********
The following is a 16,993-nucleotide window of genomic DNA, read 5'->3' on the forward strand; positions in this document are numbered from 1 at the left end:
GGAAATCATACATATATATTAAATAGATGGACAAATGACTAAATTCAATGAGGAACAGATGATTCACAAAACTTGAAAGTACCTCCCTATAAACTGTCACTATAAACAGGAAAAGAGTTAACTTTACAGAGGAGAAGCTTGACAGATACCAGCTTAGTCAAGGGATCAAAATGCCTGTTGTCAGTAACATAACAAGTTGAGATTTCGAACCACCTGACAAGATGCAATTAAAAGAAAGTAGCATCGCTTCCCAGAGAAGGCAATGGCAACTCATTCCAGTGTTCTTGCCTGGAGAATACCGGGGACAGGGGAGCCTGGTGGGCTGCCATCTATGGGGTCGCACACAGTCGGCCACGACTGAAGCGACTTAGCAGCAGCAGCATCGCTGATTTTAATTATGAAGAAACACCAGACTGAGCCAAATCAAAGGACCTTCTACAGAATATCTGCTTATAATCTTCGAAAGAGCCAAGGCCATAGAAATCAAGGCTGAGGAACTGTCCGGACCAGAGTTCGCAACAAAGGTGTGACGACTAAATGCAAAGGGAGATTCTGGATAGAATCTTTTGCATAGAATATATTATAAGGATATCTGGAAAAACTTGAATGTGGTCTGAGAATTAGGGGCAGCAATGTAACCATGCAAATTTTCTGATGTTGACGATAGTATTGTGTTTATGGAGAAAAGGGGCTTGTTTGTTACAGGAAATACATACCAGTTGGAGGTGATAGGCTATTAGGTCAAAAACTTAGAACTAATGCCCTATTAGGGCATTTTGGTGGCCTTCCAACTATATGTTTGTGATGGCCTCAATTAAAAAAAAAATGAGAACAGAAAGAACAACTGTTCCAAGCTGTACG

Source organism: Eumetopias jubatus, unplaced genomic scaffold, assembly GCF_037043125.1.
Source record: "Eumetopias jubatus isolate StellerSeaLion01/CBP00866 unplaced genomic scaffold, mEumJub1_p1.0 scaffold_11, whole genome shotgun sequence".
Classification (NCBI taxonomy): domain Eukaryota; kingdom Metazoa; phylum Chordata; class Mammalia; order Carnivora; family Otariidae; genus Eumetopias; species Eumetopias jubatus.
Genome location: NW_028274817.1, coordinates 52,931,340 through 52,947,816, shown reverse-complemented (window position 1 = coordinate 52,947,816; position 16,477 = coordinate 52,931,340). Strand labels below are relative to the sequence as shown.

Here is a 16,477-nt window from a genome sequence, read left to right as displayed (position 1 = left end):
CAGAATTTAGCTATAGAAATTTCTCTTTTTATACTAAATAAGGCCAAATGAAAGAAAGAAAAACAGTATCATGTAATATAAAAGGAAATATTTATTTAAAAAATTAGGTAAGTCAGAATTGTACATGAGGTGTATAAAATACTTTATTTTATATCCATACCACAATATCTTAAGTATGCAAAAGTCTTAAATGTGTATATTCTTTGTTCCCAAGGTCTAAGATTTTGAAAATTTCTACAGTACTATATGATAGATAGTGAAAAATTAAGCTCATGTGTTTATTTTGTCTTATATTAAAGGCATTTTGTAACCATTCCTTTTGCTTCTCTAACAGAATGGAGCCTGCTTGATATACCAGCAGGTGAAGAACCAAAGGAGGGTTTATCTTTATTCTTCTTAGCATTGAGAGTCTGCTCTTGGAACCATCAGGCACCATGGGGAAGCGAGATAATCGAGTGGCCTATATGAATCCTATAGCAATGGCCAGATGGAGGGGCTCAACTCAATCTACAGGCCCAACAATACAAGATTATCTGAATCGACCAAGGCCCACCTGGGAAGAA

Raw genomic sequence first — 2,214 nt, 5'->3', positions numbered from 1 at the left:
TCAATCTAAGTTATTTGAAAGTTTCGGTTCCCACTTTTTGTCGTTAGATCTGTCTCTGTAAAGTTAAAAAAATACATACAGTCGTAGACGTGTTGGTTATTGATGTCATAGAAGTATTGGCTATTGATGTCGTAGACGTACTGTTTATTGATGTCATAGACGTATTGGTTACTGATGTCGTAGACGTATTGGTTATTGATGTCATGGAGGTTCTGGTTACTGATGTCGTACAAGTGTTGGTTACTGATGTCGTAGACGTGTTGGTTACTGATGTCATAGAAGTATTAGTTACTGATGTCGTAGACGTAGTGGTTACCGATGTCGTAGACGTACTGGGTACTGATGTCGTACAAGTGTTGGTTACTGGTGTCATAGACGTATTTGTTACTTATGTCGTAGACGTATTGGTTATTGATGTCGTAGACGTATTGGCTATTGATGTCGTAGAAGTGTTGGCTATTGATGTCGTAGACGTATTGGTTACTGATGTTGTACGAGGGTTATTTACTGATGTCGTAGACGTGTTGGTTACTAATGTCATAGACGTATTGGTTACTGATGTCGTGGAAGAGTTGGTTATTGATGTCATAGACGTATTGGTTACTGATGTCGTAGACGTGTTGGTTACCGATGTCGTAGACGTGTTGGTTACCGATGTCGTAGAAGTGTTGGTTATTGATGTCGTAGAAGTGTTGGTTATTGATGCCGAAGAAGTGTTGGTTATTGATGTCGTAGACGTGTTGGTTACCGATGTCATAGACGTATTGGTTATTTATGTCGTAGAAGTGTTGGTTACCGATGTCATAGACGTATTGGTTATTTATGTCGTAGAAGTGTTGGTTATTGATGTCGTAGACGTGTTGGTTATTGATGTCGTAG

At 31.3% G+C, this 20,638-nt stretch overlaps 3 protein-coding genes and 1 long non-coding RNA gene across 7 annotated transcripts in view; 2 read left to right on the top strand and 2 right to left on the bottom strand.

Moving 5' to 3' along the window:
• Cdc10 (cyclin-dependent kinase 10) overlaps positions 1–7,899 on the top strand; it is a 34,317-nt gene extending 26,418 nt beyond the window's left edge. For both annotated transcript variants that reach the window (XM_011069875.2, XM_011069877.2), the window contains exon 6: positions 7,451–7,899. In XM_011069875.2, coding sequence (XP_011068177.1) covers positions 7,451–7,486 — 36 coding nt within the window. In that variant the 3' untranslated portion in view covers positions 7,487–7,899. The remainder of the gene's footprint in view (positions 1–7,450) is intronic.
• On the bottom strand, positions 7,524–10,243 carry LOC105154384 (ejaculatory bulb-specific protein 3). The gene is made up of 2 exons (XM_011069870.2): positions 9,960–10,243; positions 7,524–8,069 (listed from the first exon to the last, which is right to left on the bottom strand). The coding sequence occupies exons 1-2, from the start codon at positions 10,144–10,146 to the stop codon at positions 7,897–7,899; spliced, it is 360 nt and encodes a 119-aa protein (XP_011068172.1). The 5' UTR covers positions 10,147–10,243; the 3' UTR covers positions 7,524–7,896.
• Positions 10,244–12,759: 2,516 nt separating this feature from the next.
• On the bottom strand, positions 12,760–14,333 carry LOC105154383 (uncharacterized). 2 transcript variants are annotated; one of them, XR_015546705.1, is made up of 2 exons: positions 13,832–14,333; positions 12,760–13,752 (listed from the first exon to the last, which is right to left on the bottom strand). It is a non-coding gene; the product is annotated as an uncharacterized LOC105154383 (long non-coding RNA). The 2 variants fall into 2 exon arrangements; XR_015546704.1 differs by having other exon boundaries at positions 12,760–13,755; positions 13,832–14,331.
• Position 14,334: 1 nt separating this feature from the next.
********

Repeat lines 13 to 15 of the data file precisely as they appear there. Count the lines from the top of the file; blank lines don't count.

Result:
• Cdc10 (cyclin-dependent kinase 10) overlaps positions 1–7,899 on the top strand; it is a 34,317-nt gene extending 26,418 nt beyond the window's left edge. For both annotated transcript variants that reach the window (XM_011069875.2, XM_011069877.2), the window contains exon 6: positions 7,451–7,899. In XM_011069875.2, coding sequence (XP_011068177.1) covers positions 7,451–7,486 — 36 coding nt within the window. In that variant the 3' untranslated portion in view covers positions 7,487–7,899. The remainder of the gene's footprint in view (positions 1–7,450) is intronic.
• On the bottom strand, positions 7,524–10,243 carry LOC105154384 (ejaculatory bulb-specific protein 3). The gene is made up of 2 exons (XM_011069870.2): positions 9,960–10,243; positions 7,524–8,069 (listed from the first exon to the last, which is right to left on the bottom strand). The coding sequence occupies exons 1-2, from the start codon at positions 10,144–10,146 to the stop codon at positions 7,897–7,899; spliced, it is 360 nt and encodes a 119-aa protein (XP_011068172.1). The 5' UTR covers positions 10,147–10,243; the 3' UTR covers positions 7,524–7,896.
• Positions 10,244–12,759: 2,516 nt separating this feature from the next.